Today I’m thinking about the “evoke experience” strategy that many people use. This is where someone notes a state of mind by using a phrase or a word the experience evokes. Then they seem to attempt to create a sort of internal filing system or anchor for the experience. When they would like to re-experience what they had experienced before, they say those “magic words” and the state comes back – sort of like a hypnotic suggestion that is designed to trigger this part of their brain to engage and give them the experience, or like a filing system. You might have to say the “incantation” or phrase in a certain sequence, coupled with a motion, etc.
In Alexander Technique, they have a word for this activity – “end-gaining.” Meaning, going for new results with this “evoke” or other habitual strategy, rather than following the newer steps that will actually get you there. It’s something to be avoided, mostly because it doesn’t work so well when applied to new experiences and an unfamilar process.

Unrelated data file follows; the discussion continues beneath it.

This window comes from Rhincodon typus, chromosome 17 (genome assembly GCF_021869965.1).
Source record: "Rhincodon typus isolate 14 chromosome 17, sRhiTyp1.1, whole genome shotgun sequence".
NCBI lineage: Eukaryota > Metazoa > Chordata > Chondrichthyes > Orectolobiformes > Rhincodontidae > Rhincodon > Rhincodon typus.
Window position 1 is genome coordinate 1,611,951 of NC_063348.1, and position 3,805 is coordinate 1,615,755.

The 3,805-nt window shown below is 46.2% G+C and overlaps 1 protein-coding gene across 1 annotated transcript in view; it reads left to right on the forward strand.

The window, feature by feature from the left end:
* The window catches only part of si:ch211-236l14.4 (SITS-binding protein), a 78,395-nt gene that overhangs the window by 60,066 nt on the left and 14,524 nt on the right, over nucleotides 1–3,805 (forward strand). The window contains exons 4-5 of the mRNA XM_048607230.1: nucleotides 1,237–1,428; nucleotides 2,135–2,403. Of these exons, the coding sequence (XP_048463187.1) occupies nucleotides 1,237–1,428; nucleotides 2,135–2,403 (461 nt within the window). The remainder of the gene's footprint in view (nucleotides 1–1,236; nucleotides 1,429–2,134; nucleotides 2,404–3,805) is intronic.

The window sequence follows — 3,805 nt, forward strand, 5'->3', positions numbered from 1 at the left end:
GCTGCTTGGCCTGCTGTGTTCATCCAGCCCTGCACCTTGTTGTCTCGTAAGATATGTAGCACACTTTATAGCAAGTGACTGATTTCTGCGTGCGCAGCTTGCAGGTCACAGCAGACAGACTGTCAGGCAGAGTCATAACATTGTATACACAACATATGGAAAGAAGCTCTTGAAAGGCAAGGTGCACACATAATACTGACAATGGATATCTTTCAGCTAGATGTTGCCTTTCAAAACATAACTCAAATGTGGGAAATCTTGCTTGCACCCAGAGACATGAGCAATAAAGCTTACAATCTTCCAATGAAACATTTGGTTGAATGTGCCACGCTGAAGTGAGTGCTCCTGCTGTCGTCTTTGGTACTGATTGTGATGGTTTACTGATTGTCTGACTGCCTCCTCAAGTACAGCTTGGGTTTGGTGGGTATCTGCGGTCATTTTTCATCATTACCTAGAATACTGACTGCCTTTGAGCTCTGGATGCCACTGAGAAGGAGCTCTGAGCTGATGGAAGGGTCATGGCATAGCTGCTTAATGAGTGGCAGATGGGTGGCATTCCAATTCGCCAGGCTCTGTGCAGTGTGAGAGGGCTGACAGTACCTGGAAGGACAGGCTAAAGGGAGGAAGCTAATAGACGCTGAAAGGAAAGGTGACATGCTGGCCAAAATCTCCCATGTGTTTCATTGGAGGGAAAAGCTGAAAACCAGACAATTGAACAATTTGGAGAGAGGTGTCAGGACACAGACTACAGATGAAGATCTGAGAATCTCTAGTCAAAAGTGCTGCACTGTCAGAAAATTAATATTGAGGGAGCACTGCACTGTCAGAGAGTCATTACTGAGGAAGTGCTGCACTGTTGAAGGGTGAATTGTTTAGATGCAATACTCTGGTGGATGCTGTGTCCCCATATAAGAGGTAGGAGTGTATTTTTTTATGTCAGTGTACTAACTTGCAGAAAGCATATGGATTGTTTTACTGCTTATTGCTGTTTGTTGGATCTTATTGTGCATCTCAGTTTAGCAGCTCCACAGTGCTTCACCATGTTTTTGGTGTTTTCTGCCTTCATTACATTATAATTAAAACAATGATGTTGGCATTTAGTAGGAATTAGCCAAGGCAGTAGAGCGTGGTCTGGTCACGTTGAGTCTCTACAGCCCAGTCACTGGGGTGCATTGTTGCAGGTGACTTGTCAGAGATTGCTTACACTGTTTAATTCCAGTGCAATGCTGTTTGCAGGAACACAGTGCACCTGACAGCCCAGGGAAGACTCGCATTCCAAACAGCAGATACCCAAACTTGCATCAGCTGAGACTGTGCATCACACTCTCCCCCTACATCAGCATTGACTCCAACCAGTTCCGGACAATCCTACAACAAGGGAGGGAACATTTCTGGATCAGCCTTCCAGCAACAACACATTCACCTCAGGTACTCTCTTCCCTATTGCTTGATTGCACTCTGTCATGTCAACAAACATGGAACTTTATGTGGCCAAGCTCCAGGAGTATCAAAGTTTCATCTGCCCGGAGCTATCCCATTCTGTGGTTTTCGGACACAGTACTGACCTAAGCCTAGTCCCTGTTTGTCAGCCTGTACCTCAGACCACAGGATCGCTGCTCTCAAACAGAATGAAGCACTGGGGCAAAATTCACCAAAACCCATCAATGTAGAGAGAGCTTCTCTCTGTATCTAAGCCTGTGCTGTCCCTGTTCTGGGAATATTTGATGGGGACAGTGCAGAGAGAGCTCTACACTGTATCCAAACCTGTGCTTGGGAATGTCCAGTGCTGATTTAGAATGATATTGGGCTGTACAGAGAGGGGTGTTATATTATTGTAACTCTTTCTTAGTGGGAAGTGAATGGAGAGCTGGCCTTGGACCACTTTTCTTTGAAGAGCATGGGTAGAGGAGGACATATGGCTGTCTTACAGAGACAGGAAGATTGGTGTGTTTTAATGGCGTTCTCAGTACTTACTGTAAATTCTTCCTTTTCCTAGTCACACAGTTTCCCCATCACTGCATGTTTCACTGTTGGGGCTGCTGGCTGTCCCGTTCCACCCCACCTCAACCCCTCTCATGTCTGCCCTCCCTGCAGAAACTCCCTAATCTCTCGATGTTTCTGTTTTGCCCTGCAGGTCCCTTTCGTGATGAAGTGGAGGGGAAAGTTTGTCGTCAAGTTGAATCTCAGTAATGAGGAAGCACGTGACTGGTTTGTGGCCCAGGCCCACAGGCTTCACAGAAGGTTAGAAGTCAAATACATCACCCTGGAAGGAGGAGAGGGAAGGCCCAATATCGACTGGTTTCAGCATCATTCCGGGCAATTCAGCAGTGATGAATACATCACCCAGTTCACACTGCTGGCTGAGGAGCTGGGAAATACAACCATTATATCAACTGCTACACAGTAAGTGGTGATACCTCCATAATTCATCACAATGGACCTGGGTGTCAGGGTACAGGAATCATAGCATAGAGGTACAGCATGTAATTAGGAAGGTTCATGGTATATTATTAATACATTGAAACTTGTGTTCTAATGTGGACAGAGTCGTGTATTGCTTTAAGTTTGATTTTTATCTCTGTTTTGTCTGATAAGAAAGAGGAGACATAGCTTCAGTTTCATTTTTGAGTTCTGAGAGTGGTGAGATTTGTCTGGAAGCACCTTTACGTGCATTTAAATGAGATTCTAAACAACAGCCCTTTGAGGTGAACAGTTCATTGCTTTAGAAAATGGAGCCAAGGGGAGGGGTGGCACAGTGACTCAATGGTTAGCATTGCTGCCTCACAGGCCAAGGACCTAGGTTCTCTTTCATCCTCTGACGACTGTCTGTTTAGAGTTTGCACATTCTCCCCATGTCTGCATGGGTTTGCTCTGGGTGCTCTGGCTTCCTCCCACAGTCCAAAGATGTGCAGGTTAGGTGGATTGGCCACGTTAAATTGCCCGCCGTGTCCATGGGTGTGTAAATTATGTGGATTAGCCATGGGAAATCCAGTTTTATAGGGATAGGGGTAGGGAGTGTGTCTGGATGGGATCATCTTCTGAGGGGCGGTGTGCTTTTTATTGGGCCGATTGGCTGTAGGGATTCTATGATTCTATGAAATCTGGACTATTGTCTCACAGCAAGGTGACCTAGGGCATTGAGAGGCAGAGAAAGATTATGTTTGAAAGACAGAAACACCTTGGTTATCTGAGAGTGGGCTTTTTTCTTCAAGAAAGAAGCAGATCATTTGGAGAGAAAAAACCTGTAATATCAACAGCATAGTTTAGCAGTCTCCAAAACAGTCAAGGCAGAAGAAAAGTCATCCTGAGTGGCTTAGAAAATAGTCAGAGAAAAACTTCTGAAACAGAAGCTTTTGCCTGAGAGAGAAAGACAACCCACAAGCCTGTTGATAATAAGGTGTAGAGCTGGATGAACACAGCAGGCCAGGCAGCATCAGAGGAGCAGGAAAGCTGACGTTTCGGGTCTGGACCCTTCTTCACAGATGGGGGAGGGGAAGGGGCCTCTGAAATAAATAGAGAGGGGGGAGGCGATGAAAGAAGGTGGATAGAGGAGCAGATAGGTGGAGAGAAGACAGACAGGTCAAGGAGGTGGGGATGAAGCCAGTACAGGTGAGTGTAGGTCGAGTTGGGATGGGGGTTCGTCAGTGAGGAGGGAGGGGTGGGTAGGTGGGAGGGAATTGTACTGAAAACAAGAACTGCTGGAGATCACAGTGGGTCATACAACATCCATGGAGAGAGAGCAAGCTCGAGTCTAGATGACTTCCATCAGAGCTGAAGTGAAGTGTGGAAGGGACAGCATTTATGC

I’m not making a value judgment on how this works or it’s effectiveness with my next observation. I’ve just noticed that as people use this process and get some results, then they use it in places where it could be wildly useless and somehow they “believe it’s working.” It has the effect of a superstition. They say it can be quite a powerful example of “positive thinking” for them. I think the reason this works so well is there’s actually a part of the brain that begins to do something as soon as you think of it – and this is why visualization works and why you can “practice” doing something by merely thinking about it.
I’ve also watched people do this by telling me what something is “not.” Their idea that if they don’t really say what it is they want, whatever it isn’t will be allowed to happen on its own. Without their specifying exactly what it’s not, they hold it up as a sort of superstition that if they specify it, it will be limited and thus not a surprising enough sort of experience for them.